Review: Animus

Animus is written and directed by Mark J. Blackman, who also made the film Neon recently reviewed here at Film Carnage, which you can read right here. The film follows a moment between a young couple, Sienna (Katie Goldfinch) and Elliot (Johnny Sachon) reunited after years apart but under quietly tragic circumstances.

As the film fades in there are several things that make an immediate impression, the modest score, the slightly desaturated image and the choice of shooting to give a closer perspective; each of these aspects instantly creates an atmosphere of emotional depth. The second that Sienna and Elliot first lock eyes with each other, there’s already an air of tension and that only becomes stronger once they’re actually together, which is where the choices just mentioned come into play, the camera won’t allow you to escape that tension, you’re trapped in this intimate, somewhat resentful conversation. The mood does gradually change into something more nostalgic but remains under the shadow of the unfortunate situation.

There’s a quiet intensity to the first half of the film, a feeling of familiarity but also distance and that’s where the next well made choices of the film become apparent, its actors. Goldfinch and Sachon perfectly portray a chemistry that’s reminiscent of any two people once close but grown apart, it’s still there but has bittered over time. It’s engrossing to watch the two of them, it could turn sour or affectionate at any moment. Their performances give an emotional strength while being appropriately subdued to reflect the unfortunate circumstances for their meeting again. All of which is improved even more by how natural the actors feel, emotional situations can often appear forced but in this case it’s extremely convincing and real.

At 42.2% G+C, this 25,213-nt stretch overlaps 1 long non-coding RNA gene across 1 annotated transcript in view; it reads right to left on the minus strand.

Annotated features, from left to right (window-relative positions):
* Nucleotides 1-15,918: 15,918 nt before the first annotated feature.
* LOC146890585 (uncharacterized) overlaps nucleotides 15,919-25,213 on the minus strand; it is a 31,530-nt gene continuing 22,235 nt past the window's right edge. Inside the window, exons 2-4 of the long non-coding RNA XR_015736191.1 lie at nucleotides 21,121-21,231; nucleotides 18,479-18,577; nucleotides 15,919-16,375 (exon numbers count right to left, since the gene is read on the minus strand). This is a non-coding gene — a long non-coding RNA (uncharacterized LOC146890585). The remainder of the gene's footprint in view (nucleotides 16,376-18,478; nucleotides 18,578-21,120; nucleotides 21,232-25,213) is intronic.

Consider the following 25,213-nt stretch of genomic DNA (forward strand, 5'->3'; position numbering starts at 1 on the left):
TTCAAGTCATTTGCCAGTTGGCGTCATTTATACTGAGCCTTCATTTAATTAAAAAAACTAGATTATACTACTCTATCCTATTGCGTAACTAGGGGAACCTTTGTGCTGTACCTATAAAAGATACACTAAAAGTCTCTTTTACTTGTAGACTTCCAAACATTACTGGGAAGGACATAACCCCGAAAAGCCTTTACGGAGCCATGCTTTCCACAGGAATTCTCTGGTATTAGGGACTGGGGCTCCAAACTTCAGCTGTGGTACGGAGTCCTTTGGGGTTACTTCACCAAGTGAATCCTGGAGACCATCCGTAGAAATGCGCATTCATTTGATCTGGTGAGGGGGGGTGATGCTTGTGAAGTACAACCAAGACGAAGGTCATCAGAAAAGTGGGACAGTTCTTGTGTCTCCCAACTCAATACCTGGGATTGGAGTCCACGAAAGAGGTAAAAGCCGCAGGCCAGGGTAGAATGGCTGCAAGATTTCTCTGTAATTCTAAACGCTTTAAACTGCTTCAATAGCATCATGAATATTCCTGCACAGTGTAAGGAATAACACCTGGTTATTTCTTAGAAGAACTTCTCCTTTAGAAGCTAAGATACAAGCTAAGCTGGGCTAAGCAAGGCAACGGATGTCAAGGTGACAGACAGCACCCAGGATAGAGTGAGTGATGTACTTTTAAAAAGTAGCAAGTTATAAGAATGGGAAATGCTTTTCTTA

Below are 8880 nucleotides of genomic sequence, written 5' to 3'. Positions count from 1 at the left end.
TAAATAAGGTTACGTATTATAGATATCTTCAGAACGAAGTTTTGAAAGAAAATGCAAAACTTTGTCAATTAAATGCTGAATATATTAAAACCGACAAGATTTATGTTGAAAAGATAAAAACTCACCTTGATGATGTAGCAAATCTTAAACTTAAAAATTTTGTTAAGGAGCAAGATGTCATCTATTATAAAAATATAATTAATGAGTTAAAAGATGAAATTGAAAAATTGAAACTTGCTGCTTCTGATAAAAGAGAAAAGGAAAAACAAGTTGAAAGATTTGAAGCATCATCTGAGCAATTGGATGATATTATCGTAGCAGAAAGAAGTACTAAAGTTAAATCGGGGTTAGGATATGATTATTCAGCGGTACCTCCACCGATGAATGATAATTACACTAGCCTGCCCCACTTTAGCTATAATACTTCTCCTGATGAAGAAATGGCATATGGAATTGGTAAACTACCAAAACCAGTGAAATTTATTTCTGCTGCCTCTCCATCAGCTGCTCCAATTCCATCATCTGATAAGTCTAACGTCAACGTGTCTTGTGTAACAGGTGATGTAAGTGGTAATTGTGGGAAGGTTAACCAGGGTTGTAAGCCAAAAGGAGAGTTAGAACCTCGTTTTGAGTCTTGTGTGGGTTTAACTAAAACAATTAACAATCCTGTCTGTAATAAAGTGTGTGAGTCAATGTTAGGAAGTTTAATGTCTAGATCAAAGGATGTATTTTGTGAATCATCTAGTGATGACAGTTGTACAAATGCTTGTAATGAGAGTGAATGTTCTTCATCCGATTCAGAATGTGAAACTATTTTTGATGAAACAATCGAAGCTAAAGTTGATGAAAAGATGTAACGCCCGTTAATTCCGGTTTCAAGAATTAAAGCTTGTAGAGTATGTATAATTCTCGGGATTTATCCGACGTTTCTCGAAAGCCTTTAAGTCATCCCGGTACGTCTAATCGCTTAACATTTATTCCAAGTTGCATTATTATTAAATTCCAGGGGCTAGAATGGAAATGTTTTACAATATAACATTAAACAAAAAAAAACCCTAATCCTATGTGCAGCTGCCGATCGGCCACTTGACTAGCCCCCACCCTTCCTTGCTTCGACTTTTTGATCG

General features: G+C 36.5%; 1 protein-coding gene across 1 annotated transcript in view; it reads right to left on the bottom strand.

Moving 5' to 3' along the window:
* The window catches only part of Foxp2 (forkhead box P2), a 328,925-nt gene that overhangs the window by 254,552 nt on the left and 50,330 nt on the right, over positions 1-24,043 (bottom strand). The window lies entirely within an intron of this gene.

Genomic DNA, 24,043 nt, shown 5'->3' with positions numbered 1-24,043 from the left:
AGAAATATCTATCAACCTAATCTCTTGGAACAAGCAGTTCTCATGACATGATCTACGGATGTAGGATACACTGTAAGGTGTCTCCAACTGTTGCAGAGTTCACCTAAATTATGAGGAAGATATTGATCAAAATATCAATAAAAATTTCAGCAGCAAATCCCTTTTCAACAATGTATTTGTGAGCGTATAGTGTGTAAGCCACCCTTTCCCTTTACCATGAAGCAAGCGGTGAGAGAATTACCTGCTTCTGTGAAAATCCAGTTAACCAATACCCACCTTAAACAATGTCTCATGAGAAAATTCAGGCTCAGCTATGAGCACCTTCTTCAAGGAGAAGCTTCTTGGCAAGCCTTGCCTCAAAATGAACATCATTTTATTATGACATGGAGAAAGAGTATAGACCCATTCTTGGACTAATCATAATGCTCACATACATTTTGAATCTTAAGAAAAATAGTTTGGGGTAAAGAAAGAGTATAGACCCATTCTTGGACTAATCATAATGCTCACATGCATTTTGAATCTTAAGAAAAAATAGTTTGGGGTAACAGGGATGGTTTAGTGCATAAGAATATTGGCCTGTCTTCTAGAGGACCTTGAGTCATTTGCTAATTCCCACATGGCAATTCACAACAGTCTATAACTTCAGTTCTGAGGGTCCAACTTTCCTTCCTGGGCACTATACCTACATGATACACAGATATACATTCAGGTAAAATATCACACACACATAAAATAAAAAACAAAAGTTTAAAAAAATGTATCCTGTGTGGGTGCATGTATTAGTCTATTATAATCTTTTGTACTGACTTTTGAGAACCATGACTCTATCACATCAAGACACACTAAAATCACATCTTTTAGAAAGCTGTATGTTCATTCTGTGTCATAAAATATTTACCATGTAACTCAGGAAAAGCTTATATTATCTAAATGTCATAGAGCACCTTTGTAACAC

The story is compelling, it’s superbly shot and edited, brilliantly acted and a genuinely powerful 11 minutes. The whole team have clearly put incredible effort into making this film and it shows. It’s also proof that the style we’ve seen from Mark J. Blackman in Neon goes beyond one film or one genre, although both films show a definite ability to instil strong emotion into his films.

Verdict: 9/10

Watch the trailer here and find out more here

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